Building for the Future

Expanding Clinical Abilities with the New Morris Hyman Critical Care Pavilion

The new Morris Hyman Critical Care Pavilion is opening this fall. In fact, at the time of writing this piece, inspectors is giving its final seals of approval and Washington Hospital teams are finalizing their move-in plans – myself included.

Beyond being a shiny, new building, it’s the expanded clinical abilities that I’m most excited about.

When our Hospital opened in 1958, it served a community of around 18,000. Today, that number is more than 350,000. While we’ve been able to keep up with that growth by expanding Washington Hospital Healthcare System, it’s the Facilities Master Plan that turned a vision into action and our new reality.

As Phase II of that Facilities Master Plan, the new 224,800 square-foot Morris Hyman Critical Care Pavilion gives us the space to expand emergency services and critical care that will save countless lives in the Tri-City area. As a physician, who is part of Washington Hospital, our mission is to meet the health care need of District Residents.

Here are some of the enhancements to expect in the new the Critical Care Pavilion:

  • Expanded departments; several of which are presently undersized to meet our growing population’s needs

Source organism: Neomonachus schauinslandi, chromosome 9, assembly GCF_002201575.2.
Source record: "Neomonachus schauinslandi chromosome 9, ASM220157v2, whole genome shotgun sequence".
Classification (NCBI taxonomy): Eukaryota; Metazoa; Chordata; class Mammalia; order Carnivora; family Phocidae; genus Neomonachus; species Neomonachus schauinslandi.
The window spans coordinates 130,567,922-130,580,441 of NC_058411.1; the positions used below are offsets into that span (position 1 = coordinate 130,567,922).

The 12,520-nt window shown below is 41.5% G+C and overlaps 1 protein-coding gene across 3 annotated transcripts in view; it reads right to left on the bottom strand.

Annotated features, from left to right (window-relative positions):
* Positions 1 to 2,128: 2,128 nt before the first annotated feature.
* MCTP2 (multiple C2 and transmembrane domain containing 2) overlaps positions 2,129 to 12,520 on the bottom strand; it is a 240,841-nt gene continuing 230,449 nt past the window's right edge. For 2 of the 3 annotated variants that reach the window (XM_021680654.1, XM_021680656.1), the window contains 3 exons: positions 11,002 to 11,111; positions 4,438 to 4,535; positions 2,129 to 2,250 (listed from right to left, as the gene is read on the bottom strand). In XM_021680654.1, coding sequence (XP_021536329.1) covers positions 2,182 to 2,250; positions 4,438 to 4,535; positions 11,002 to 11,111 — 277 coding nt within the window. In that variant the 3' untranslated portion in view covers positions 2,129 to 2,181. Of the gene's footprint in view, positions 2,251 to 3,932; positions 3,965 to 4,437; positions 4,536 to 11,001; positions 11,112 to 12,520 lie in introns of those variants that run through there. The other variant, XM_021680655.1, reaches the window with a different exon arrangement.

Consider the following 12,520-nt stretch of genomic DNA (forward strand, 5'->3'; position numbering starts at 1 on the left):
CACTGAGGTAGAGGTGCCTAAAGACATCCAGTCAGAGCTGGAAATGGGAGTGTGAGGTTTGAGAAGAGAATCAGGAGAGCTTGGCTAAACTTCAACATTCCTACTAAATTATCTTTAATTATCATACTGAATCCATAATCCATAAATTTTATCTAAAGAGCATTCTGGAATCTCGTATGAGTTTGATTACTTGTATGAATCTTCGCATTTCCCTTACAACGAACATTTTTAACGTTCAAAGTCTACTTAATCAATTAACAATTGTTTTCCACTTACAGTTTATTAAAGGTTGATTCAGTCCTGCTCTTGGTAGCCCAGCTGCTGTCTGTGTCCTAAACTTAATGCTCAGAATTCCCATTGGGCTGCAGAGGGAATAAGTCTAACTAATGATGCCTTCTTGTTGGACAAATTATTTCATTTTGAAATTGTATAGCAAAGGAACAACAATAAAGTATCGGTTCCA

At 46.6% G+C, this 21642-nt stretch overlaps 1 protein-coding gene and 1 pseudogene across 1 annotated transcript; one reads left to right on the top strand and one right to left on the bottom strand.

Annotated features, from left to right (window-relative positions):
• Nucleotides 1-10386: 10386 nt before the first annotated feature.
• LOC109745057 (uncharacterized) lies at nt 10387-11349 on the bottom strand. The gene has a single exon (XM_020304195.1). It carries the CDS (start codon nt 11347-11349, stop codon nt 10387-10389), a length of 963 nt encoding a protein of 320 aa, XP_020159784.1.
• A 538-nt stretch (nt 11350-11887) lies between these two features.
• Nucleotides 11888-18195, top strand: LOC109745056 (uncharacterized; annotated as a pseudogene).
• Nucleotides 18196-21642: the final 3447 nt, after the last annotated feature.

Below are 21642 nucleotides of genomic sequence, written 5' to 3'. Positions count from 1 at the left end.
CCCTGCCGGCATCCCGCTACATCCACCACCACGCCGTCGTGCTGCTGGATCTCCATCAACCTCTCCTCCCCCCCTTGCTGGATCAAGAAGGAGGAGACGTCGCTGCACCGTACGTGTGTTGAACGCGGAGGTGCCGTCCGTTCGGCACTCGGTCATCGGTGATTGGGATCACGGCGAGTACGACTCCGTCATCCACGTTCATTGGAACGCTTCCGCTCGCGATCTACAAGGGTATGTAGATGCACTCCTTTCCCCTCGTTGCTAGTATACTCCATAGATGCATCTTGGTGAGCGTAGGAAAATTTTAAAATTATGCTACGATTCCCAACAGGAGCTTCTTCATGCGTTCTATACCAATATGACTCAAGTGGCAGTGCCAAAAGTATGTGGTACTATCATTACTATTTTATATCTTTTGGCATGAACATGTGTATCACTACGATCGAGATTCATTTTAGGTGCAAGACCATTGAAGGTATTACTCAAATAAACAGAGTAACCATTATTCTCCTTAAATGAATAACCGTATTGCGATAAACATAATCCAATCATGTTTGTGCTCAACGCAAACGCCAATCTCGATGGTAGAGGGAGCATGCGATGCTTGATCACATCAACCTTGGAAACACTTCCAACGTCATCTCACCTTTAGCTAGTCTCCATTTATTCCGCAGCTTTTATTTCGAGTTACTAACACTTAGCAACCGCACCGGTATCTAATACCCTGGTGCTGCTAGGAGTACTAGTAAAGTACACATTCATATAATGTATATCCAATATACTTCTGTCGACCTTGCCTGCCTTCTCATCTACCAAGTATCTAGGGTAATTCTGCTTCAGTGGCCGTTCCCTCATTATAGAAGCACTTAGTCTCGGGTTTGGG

• A new emergency department that is approximately four times the size of the current one
  • Forty-eight new critical care beds in five different pods
  • Sixty-eight new medical/surgical beds, all private rooms
  • Natural light, gardens and open spaces to promote healing
  • Private rooms with ample space for friends and family to visit – even pull-out beds to allow for overnight stays
  • Space to serve the District into the future

As someone who personally knew and respected Morris Hyman, I can’t think of a better way to honor his legacy than with this fantastic new facility. His work and passion left its mark on our community, and helped shape the vibrant, diverse, and growing community it is today. In the Morris Hyman Critical Care Pavilion, his commitment to our community lives on.

To learn more about the Morris Hyman Critical Care Pavilion, visit whhs.com or read my colleagues’ pieces on what it means for the patient experience and healthcare accessibility.